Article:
Rubella Associated Maternal and Child Health Problems in the Vaccine Era


  • Yitayih Wondimeneh UoG



Rubella virus (RV) is an RNA virus in the family Togaviridae that causes an acute and contagious disease known as rubella. The RV infection is a relatively benign. However, it can cause serious consequences if the infection occurs during pregnancy.  In early stage of pregnancy, it can cause miscarriages, stillbirths and a spectrum of birth defects known as congenital rubella syndrome (CRS) due to its teratogenic potential. Currently, there is no specific treatment for maternal or congenital RV infections. Nevertheless, its burden can be minimized by using live attenuated rubella vaccine and the control of rubella and CRS cases largely relies on the high population-level of immunity.


Despite the available of vaccine, RV is still the major health concerns around the world. It causes around 110,000 CRS cases each year during non epidemic years. The African, Western Pacific and Southeast Asian regions are known to have the highest burden of rubella and CRS. In many developing countries, substantial commitment to control rubella/CRS has not been established and is under-recognized public health problem. In addition, many developing countries didn’t include rubella or rubella containing vaccine (RCV) in their national immunization programs, and there is no rubella/CRS elimination, control or prevention goals.


In Ethiopia, there are only few reports about maternal rubella infection. Most of the existed reports are from measles suspected cases among children, which may underestimate the actual burden of rubella and CRS cases in the country. In addition, there is no well-established rubella and CRS specific prevention and control goal. There is also lack of regular surveillance system in the country. Therefore, evidence based information about maternal rubella infection and its consequences are highly important for national health policy makers and respective stake holders to improve rubella and CSR associated maternal and child health problems in the country.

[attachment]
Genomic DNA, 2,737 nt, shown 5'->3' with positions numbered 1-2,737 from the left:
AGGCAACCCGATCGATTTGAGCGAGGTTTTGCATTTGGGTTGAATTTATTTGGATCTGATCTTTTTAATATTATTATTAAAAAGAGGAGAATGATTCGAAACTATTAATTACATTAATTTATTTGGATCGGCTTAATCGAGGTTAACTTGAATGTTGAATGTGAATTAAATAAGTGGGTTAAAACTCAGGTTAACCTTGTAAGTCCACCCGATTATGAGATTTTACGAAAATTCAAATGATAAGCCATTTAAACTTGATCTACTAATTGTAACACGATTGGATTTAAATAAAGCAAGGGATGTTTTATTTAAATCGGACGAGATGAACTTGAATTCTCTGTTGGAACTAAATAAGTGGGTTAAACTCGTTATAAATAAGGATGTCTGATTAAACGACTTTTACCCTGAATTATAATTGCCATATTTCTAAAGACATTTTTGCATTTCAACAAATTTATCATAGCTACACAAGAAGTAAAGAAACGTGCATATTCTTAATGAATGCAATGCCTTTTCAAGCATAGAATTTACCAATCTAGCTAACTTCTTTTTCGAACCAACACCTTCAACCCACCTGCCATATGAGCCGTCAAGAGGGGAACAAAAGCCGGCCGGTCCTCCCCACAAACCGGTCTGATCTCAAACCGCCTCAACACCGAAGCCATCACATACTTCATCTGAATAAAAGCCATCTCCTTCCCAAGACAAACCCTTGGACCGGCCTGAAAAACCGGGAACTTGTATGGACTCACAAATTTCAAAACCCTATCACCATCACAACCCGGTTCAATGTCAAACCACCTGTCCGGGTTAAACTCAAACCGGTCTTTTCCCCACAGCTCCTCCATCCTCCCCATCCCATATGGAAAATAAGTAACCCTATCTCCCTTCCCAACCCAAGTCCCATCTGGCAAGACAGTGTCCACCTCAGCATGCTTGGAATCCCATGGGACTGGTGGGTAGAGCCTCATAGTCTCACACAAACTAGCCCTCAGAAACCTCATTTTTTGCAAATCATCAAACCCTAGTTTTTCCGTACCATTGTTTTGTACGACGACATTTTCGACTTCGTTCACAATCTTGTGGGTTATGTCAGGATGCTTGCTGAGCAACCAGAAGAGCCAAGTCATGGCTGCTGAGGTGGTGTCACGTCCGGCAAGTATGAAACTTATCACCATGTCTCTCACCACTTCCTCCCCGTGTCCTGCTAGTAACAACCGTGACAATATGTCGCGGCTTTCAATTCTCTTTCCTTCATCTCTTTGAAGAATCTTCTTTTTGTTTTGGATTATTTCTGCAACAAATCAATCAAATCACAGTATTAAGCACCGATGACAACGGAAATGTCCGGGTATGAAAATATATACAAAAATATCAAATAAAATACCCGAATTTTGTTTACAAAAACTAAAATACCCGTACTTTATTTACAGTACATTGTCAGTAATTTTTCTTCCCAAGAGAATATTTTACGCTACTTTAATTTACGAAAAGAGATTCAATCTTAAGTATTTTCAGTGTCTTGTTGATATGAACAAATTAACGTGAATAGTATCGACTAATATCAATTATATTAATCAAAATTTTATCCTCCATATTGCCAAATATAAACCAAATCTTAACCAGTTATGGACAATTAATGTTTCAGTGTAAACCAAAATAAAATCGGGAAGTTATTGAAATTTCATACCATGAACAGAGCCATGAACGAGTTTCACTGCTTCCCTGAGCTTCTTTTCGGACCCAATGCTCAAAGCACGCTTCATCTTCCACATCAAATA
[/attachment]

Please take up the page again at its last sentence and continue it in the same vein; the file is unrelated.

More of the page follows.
Author Biography

Yitayih Wondimeneh, UoG

Department of Medical Microbiology, School of Biomedical and Laboratory Sciences, College of Medicine and Health Sciences, University of Gondar





How to Cite

Wondimeneh Y. Rubella Associated Maternal and Child Health Problems in the Vaccine Era. Ethiop J Health Biomed Sci [Internet]. 2020 Sep. 10 [cited 2024 Feb. 26];10(1):1-2. Available from:




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